|System: PSP||Review Rating Legend|
|Dev: SEGA / AM2||1.0 - 1.9 = Avoid||4.0 - 4.4 = Great|
|Pub: SEGA||2.0 - 2.4 = Poor||4.5 - 4.9 = Must Buy|
|Release: March 26, 2007||2.5 - 2.9 = Average||5.0 = The Best|
|Players: 1-4||3.0 - 3.4 = Fair|
|ESRB Rating: Everyone||3.5 - 3.9 = Good|
by Cole Smith
There are a lot of reasons to like Virtua Tennis 3, but most of those reasons can be found in Virtua Tennis: World Tour. Despite a few decent refinements, Virtua Tennis 3 hasn't really changed all that much. The graphics, the gameplay, the multiplayer options, and the mini-games are so similar that you would swear at first glance that you're playing the same game. Only those that can appreciate the subtle differences in both control and in the expanded career mode will be likely to agree that this is a worthwhile purchase. There are still a few technical issues that I would like to see corrected in the next game. Until such time, relegate this game to rental status.
Improvements are marginal, although there are some new additions such as mini-games and the career mode, but there's little improvement to the mechanics. There are still some command and collision detection issues which make hitting the ball a hit or miss proposition. The control system couldn't be easier to learn, and in theory it works well as you can modify the various hits and spins that you apply to the ball by your character's position on the court. There are also a couple of button commands that are used to determine the power of your shot. Simply move at the spot where you believe the ball is going to arrive and begin a little button mashing. The longer you are at the spot before the ball arrives, the more powerful the shot. If you get there a split second before the ball, it will be a weaker return. Likewise, if you have to reach for the ball you can expect an even weaker return, if one at all.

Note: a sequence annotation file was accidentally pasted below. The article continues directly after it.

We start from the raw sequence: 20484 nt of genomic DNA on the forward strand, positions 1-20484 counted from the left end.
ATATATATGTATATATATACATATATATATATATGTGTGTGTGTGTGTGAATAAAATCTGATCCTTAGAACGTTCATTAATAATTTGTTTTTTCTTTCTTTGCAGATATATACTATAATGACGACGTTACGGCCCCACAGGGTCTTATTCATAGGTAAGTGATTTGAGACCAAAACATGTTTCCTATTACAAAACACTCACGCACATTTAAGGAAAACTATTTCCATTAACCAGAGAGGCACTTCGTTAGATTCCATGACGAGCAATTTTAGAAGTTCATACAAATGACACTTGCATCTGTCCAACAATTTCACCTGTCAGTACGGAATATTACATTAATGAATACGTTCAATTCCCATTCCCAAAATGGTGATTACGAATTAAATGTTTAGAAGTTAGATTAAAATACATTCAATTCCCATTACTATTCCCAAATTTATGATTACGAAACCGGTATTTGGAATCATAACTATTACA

There are only three main buttons to press which result in a variety of shots including a lob, top spin, slice, slam, and drop. Aiming is performed by the stick or the D-pad. While the stick feels the best, the D-pad is more accurate. Serves are activated by pressing one button to build the power and another press to release it. Control issues arise when you fail to hit the ball even though you're in the correct position. Sometimes it will register the wrong kind of shot or a weaker shot even though you were waiting at the spot anticipating a powerful return. For the average player, these might seem like minor issues, and there are those that probably won't even notice these flaws. But when you begin to catch on that A.I. doesn't make as many mistakes as you apparently do, you will begin to think that something is wrong. At first, the challenge is easy. You will simply outplay the A.I. The only way you'll lose is by making mistakes. Later, as things heat up, you can't help but notice the unfair advantage the A.I. has. However, you can still play a good, fast, and fun game of tennis by being in the right place at the right time.
Career mode has been made deeper. In this mode, you'll create your own tennis pro and move him or her through the ranks, starting at last place out of 300. There are three ways to improve your ranking: winning tournaments, building stats, and practicing your craft. You'll get a lot of practice in the career mode whether it's through replaying matches, taking part in the tutorial, or playing the mini-games. You will play against real-life tennis pros, some of which play very different style games. You will have to learn to adapt to their style which will give you more experience to take on other opponents. You will also run into these same pros over and over as there are no generic players to go up against.